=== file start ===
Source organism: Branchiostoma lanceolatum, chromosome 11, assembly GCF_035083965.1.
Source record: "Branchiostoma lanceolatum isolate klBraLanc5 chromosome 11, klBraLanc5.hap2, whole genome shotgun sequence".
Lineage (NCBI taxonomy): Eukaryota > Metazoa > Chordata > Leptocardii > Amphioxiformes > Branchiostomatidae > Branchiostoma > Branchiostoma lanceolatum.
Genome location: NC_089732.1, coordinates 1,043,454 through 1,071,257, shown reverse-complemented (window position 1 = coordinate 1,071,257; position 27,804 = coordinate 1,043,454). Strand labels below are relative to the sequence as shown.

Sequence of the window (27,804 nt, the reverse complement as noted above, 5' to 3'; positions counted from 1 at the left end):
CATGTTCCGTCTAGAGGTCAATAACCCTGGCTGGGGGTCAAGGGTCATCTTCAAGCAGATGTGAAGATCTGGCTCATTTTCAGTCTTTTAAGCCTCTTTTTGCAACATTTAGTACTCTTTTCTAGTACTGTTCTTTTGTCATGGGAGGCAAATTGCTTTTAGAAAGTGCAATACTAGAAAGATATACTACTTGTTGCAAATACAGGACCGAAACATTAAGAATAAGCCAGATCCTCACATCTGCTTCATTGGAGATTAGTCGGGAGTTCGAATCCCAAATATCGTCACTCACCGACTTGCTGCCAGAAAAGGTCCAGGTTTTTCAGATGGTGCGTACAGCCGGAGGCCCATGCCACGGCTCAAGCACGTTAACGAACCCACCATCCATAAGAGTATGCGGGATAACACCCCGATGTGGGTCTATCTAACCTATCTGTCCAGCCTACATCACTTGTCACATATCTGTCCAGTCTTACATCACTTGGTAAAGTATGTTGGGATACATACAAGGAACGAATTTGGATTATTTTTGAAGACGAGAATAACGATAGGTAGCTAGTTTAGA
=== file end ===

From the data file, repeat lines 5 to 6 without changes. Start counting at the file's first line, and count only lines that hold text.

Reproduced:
Sequence of the window (27,804 nt, the reverse complement as noted above, 5' to 3'; positions counted from 1 at the left end):
CATGTTCCGTCTAGAGGTCAATAACCCTGGCTGGGGGTCAAGGGTCATCTTCAAGCAGATGTGAAGATCTGGCTCATTTTCAGTCTTTTAAGCCTCTTTTTGCAACATTTAGTACTCTTTTCTAGTACTGTTCTTTTGTCATGGGAGGCAAATTGCTTTTAGAAAGTGCAATACTAGAAAGATATACTACTTGTTGCAAATACAGGACCGAAACATTAAGAATAAGCCAGATCCTCACATCTGCTTCATTGGAGATTAGTCGGGAGTTCGAATCCCAAATATCGTCACTCACCGACTTGCTGCCAGAAAAGGTCCAGGTTTTTCAGATGGTGCGTACAGCCGGAGGCCCATGCCACGGCTCAAGCACGTTAACGAACCCACCATCCATAAGAGTATGCGGGATAACACCCCGATGTGGGTCTATCTAACCTATCTGTCCAGCCTACATCACTTGTCACATATCTGTCCAGTCTTACATCACTTGGTAAAGTATGTTGGGATACATACAAGGAACGAATTTGGATTATTTTTGAAGACGAGAATAACGATAGGTAGCTAGTTTAGA